14. 14. How is gene transfer possible? • All living things are run by instructions coded by DNA. • Cell structures and cell organelles are similar in all kingdoms. Therefore, genes can be snipped out of one species (the host) and spliced into the genome of another (the recipient). • Example: tomato crops can withstand frost because a gene taken from a fish (the winter flounder, which can live in cold environments) was placed into the tomato’s genome.
    15. 15. Process 1. The target gene is identified (can take years). 2. Target gene is isolated from nuclei of the host. 3. Multiple copies of the targeted gene are made and suspended in a liquid. 4. Recipient plant cells (cells walls removed) are added to the liquid that contain all the targeted genes. 5. An electric current opens tiny, temporary holes in the cell membranes. The target gene enters the cell. 6. The cells are collected and tested to see if they contain the targeted gene. Hormones are applied to increase the rate at which the plants grow. 7. Resulting plants have the spliced gene in every nucleus.
    16. 16. Process
    17. 17. Bt gene • Bacillus thuringiensis is a bacteria found in soil. • It produces a protein that paralyzes the insects digestive system. The insect dies of starvation. • The gene that is responsible for coding for the protein that kills insects is inserted into the DNA of many plants such as corn and cotton. • The plant then produces the protein that is responsible for killing insects (its own personal insecticide)
    18. 18. Advantages of Bt gene -Bt does not kill beneficial organisms; it only kills insects that harm the plant -farmers reduce the spraying of pesticides. Effectiveness depends on where the gene is inserted
    19. 19. Disadvantages of Bt gene • Cross-contamination of gene – Pass the gene to native species (not yet proven). • Resistance to Bt proteins by insects. • http://www.youtube.com/watch?v=L7qnY_GqytM
    20. 20. Golden Rice • In Golden Rice two genes have been inserted into the rice genome by genetic engineering. This leads to the production and accumulation of β-carotene in the grains. • http://www.youtube.com/watch?v=0-SkjNgUMHc
    21. 21. Golden Rice• According to the World Health Organization, dietary vitamin A deficiency (VAD) causes some 250,000 to 500,000 children to go blind each year. Blindness and corneal afflictions are but indicators of more severe underlying health problems: more than half the children who lose their sight die within a year of becoming blind.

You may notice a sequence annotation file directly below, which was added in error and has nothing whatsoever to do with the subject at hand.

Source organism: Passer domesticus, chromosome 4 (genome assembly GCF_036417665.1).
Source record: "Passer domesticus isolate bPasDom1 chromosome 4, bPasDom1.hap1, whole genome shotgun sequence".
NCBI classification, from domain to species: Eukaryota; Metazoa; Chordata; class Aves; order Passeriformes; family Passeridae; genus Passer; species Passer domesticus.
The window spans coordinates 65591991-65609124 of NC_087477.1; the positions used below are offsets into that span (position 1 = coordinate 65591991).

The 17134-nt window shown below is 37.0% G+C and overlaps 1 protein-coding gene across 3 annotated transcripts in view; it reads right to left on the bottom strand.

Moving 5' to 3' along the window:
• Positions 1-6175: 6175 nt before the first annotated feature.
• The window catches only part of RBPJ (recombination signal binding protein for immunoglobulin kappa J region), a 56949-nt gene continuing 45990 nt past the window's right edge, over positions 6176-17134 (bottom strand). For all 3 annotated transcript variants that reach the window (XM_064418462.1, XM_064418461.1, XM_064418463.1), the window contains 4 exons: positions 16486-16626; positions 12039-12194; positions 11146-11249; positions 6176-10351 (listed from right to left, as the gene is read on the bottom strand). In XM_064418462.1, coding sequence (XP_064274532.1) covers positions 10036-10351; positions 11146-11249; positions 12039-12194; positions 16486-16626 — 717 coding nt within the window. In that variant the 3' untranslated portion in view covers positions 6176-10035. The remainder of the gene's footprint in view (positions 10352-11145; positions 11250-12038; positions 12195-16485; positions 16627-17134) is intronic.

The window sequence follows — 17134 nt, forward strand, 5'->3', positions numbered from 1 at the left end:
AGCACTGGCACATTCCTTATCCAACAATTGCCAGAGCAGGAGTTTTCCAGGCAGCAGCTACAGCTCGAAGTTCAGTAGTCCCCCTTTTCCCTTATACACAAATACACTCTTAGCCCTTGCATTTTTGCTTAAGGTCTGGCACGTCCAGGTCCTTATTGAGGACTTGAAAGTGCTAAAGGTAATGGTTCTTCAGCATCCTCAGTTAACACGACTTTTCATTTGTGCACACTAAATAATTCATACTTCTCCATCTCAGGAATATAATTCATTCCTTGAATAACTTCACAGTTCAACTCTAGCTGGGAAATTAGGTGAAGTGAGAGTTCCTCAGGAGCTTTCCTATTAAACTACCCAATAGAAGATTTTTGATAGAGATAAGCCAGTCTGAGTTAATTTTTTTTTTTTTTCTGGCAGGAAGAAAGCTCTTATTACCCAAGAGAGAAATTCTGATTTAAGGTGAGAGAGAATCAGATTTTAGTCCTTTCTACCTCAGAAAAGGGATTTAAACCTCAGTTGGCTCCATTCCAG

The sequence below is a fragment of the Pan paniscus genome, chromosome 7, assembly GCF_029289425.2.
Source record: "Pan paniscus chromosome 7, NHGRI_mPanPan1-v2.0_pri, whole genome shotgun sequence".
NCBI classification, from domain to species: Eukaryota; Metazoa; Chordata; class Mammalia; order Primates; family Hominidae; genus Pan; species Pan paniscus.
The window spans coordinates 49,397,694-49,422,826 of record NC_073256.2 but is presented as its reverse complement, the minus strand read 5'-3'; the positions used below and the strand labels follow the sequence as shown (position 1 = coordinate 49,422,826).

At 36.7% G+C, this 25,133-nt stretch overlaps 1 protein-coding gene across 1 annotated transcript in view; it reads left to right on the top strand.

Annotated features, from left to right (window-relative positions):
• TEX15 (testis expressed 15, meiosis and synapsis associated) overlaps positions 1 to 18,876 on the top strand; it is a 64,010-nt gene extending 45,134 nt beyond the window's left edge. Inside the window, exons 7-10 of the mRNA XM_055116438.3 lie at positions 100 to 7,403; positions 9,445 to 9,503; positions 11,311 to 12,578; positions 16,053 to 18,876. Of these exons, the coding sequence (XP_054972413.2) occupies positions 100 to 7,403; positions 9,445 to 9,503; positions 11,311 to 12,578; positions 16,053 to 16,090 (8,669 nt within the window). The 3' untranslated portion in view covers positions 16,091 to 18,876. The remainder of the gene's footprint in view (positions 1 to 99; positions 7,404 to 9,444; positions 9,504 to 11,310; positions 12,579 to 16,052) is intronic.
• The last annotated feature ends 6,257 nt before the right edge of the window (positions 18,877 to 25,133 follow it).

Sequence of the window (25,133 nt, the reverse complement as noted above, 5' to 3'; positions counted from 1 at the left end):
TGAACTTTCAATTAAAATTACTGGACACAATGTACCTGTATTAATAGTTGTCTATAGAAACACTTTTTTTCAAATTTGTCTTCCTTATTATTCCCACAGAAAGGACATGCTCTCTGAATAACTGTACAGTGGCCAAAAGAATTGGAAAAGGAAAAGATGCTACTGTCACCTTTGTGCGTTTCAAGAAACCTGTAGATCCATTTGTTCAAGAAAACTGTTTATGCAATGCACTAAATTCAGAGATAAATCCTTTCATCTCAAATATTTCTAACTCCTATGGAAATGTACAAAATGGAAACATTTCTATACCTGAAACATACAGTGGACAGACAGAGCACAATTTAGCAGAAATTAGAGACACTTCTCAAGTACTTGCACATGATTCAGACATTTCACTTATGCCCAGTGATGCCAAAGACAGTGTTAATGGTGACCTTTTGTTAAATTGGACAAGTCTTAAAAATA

22. 22. Interesting! Golden Rice grains are easily recognizable by their yellow to orange colour, the stronger the colour the more β-carotene. While a yellow rice is still unfamiliar to most of us, it is hoped that the pleasant colour will help promote its adoption. Would you believe that once upon a time carrots were white or purple? Orange- coloured carrots are the product of a mutation selected by a Dutch horticulturist a few hundred years ago because it was the colour of the Dutch Royal House of Orange-Nassau!
    23. 23. Interesting! Tomatoes were artificially selected. “Heirloom” tomatoes come in different colours, shapes, and sizes.
    24. 24. Genetic Engineering and Diabetes • Your body gets energy by making glucose from foods like bread, potatoes, rice, pasta, milk and fruit. To use this glucose, your body needs insulin. Insulin is a hormone that helps your body control the level of glucose (sugar) in your blood. • Type 1 diabetes is a disease in which the pancreas does not produce insulin. If you have type 1 diabetes, glucose builds up in your blood instead of being used for energy. • Genetic engineering has enabled bacteria to manufacture large quantities of insulin for our use • http://www.youtube.com/watch?v=AEINuCL-5wc&NR=1

    ×